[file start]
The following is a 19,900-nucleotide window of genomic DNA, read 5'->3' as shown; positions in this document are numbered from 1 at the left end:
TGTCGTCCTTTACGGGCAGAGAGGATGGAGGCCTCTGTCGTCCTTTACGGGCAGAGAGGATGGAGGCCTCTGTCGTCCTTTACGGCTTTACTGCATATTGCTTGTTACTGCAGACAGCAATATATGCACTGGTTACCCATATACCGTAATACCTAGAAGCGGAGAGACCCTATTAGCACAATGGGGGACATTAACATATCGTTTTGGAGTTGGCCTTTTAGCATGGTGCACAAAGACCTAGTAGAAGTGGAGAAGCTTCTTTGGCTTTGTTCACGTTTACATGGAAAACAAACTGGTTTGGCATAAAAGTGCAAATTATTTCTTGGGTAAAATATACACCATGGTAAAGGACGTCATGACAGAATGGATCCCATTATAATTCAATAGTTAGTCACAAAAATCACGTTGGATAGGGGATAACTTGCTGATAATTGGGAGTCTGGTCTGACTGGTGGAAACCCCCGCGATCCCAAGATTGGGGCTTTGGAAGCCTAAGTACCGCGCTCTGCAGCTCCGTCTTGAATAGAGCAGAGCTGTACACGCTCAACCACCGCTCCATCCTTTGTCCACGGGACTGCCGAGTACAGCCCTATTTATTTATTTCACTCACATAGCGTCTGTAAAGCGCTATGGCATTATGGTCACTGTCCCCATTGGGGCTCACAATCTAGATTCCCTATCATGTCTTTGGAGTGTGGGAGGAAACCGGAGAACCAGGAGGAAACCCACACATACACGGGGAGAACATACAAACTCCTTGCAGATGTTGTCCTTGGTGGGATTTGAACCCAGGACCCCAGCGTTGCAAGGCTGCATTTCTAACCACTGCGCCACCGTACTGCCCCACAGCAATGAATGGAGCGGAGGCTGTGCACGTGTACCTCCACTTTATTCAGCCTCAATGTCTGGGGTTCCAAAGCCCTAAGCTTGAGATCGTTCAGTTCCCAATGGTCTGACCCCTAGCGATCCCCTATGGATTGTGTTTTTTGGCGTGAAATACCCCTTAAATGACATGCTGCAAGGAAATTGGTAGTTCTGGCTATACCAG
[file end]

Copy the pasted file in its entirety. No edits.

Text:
The following is a 19,900-nucleotide window of genomic DNA, read 5'->3' as shown; positions in this document are numbered from 1 at the left end:
TGTCGTCCTTTACGGGCAGAGAGGATGGAGGCCTCTGTCGTCCTTTACGGGCAGAGAGGATGGAGGCCTCTGTCGTCCTTTACGGCTTTACTGCATATTGCTTGTTACTGCAGACAGCAATATATGCACTGGTTACCCATATACCGTAATACCTAGAAGCGGAGAGACCCTATTAGCACAATGGGGGACATTAACATATCGTTTTGGAGTTGGCCTTTTAGCATGGTGCACAAAGACCTAGTAGAAGTGGAGAAGCTTCTTTGGCTTTGTTCACGTTTACATGGAAAACAAACTGGTTTGGCATAAAAGTGCAAATTATTTCTTGGGTAAAATATACACCATGGTAAAGGACGTCATGACAGAATGGATCCCATTATAATTCAATAGTTAGTCACAAAAATCACGTTGGATAGGGGATAACTTGCTGATAATTGGGAGTCTGGTCTGACTGGTGGAAACCCCCGCGATCCCAAGATTGGGGCTTTGGAAGCCTAAGTACCGCGCTCTGCAGCTCCGTCTTGAATAGAGCAGAGCTGTACACGCTCAACCACCGCTCCATCCTTTGTCCACGGGACTGCCGAGTACAGCCCTATTTATTTATTTCACTCACATAGCGTCTGTAAAGCGCTATGGCATTATGGTCACTGTCCCCATTGGGGCTCACAATCTAGATTCCCTATCATGTCTTTGGAGTGTGGGAGGAAACCGGAGAACCAGGAGGAAACCCACACATACACGGGGAGAACATACAAACTCCTTGCAGATGTTGTCCTTGGTGGGATTTGAACCCAGGACCCCAGCGTTGCAAGGCTGCATTTCTAACCACTGCGCCACCGTACTGCCCCACAGCAATGAATGGAGCGGAGGCTGTGCACGTGTACCTCCACTTTATTCAGCCTCAATGTCTGGGGTTCCAAAGCCCTAAGCTTGAGATCGTTCAGTTCCCAATGGTCTGACCCCTAGCGATCCCCTATGGATTGTGTTTTTTGGCGTGAAATACCCCTTAAATGACATGCTGCAAGGAAATTGGTAGTTCTGGCTATACCAG